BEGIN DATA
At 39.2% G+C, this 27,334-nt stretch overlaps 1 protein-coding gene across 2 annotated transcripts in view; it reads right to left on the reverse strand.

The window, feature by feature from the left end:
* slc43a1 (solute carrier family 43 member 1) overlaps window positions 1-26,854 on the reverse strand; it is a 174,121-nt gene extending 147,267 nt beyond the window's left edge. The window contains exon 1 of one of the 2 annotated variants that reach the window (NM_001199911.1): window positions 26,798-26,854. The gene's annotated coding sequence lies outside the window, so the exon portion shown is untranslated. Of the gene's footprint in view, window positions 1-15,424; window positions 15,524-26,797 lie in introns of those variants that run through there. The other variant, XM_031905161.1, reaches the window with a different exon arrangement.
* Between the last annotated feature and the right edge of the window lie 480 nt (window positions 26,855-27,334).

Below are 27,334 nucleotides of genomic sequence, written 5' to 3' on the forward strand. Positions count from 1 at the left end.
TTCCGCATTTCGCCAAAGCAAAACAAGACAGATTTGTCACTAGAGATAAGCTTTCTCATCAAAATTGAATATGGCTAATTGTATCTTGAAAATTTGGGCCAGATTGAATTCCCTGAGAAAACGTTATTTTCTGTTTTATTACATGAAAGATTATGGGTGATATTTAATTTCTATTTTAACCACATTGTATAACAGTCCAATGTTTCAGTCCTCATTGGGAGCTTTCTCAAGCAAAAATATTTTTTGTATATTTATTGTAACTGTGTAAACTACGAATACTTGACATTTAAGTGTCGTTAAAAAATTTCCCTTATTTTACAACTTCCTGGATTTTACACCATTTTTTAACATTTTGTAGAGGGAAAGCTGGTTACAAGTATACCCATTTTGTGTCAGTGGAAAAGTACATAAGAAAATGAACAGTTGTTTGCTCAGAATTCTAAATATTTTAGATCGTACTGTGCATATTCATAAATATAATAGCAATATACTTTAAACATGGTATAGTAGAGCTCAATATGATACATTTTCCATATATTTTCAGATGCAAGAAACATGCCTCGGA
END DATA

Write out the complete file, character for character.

At 39.2% G+C, this 27,334-nt stretch overlaps 1 protein-coding gene across 2 annotated transcripts in view; it reads right to left on the reverse strand.

The window, feature by feature from the left end:
* slc43a1 (solute carrier family 43 member 1) overlaps window positions 1-26,854 on the reverse strand; it is a 174,121-nt gene extending 147,267 nt beyond the window's left edge. The window contains exon 1 of one of the 2 annotated variants that reach the window (NM_001199911.1): window positions 26,798-26,854. The gene's annotated coding sequence lies outside the window, so the exon portion shown is untranslated. Of the gene's footprint in view, window positions 1-15,424; window positions 15,524-26,797 lie in introns of those variants that run through there. The other variant, XM_031905161.1, reaches the window with a different exon arrangement.
* Between the last annotated feature and the right edge of the window lie 480 nt (window positions 26,855-27,334).

Below are 27,334 nucleotides of genomic sequence, written 5' to 3' on the forward strand. Positions count from 1 at the left end.
TTCCGCATTTCGCCAAAGCAAAACAAGACAGATTTGTCACTAGAGATAAGCTTTCTCATCAAAATTGAATATGGCTAATTGTATCTTGAAAATTTGGGCCAGATTGAATTCCCTGAGAAAACGTTATTTTCTGTTTTATTACATGAAAGATTATGGGTGATATTTAATTTCTATTTTAACCACATTGTATAACAGTCCAATGTTTCAGTCCTCATTGGGAGCTTTCTCAAGCAAAAATATTTTTTGTATATTTATTGTAACTGTGTAAACTACGAATACTTGACATTTAAGTGTCGTTAAAAAATTTCCCTTATTTTACAACTTCCTGGATTTTACACCATTTTTTAACATTTTGTAGAGGGAAAGCTGGTTACAAGTATACCCATTTTGTGTCAGTGGAAAAGTACATAAGAAAATGAACAGTTGTTTGCTCAGAATTCTAAATATTTTAGATCGTACTGTGCATATTCATAAATATAATAGCAATATACTTTAAACATGGTATAGTAGAGCTCAATATGATACATTTTCCATATATTTTCAGATGCAAGAAACATGCCTCGGA